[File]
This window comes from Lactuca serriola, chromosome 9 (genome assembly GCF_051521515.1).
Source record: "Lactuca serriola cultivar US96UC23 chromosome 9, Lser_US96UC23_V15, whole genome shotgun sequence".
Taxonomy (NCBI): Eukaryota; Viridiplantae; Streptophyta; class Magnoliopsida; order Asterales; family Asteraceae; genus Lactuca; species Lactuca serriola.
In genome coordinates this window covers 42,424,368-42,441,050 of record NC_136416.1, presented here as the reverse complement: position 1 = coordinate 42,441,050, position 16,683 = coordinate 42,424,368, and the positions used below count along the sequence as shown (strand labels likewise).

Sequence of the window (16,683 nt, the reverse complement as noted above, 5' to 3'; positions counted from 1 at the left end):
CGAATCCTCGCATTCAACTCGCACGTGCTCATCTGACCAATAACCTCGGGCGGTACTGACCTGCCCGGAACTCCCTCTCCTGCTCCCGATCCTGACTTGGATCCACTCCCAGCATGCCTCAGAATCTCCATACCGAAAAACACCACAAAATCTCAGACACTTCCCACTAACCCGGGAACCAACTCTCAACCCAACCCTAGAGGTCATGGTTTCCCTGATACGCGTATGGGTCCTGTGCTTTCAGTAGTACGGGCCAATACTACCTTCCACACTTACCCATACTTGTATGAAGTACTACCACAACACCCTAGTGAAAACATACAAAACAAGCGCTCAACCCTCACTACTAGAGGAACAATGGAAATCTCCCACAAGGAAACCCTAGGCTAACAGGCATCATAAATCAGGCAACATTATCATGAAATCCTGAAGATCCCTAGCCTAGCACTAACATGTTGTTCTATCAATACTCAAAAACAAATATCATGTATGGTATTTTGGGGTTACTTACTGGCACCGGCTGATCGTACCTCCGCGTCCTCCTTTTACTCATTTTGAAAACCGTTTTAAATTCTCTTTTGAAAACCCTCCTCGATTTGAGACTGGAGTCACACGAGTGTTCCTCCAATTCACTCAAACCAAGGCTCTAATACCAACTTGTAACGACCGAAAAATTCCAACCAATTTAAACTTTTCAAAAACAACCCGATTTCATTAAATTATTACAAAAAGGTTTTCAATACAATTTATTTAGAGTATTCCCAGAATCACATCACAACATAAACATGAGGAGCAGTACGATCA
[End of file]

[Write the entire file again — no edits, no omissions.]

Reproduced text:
This window comes from Lactuca serriola, chromosome 9 (genome assembly GCF_051521515.1).
Source record: "Lactuca serriola cultivar US96UC23 chromosome 9, Lser_US96UC23_V15, whole genome shotgun sequence".
Taxonomy (NCBI): Eukaryota; Viridiplantae; Streptophyta; class Magnoliopsida; order Asterales; family Asteraceae; genus Lactuca; species Lactuca serriola.
In genome coordinates this window covers 42,424,368-42,441,050 of record NC_136416.1, presented here as the reverse complement: position 1 = coordinate 42,441,050, position 16,683 = coordinate 42,424,368, and the positions used below count along the sequence as shown (strand labels likewise).

Sequence of the window (16,683 nt, the reverse complement as noted above, 5' to 3'; positions counted from 1 at the left end):
CGAATCCTCGCATTCAACTCGCACGTGCTCATCTGACCAATAACCTCGGGCGGTACTGACCTGCCCGGAACTCCCTCTCCTGCTCCCGATCCTGACTTGGATCCACTCCCAGCATGCCTCAGAATCTCCATACCGAAAAACACCACAAAATCTCAGACACTTCCCACTAACCCGGGAACCAACTCTCAACCCAACCCTAGAGGTCATGGTTTCCCTGATACGCGTATGGGTCCTGTGCTTTCAGTAGTACGGGCCAATACTACCTTCCACACTTACCCATACTTGTATGAAGTACTACCACAACACCCTAGTGAAAACATACAAAACAAGCGCTCAACCCTCACTACTAGAGGAACAATGGAAATCTCCCACAAGGAAACCCTAGGCTAACAGGCATCATAAATCAGGCAACATTATCATGAAATCCTGAAGATCCCTAGCCTAGCACTAACATGTTGTTCTATCAATACTCAAAAACAAATATCATGTATGGTATTTTGGGGTTACTTACTGGCACCGGCTGATCGTACCTCCGCGTCCTCCTTTTACTCATTTTGAAAACCGTTTTAAATTCTCTTTTGAAAACCCTCCTCGATTTGAGACTGGAGTCACACGAGTGTTCCTCCAATTCACTCAAACCAAGGCTCTAATACCAACTTGTAACGACCGAAAAATTCCAACCAATTTAAACTTTTCAAAAACAACCCGATTTCATTAAATTATTACAAAAAGGTTTTCAATACAATTTATTTAGAGTATTCCCAGAATCACATCACAACATAAACATGAGGAGCAGTACGATCA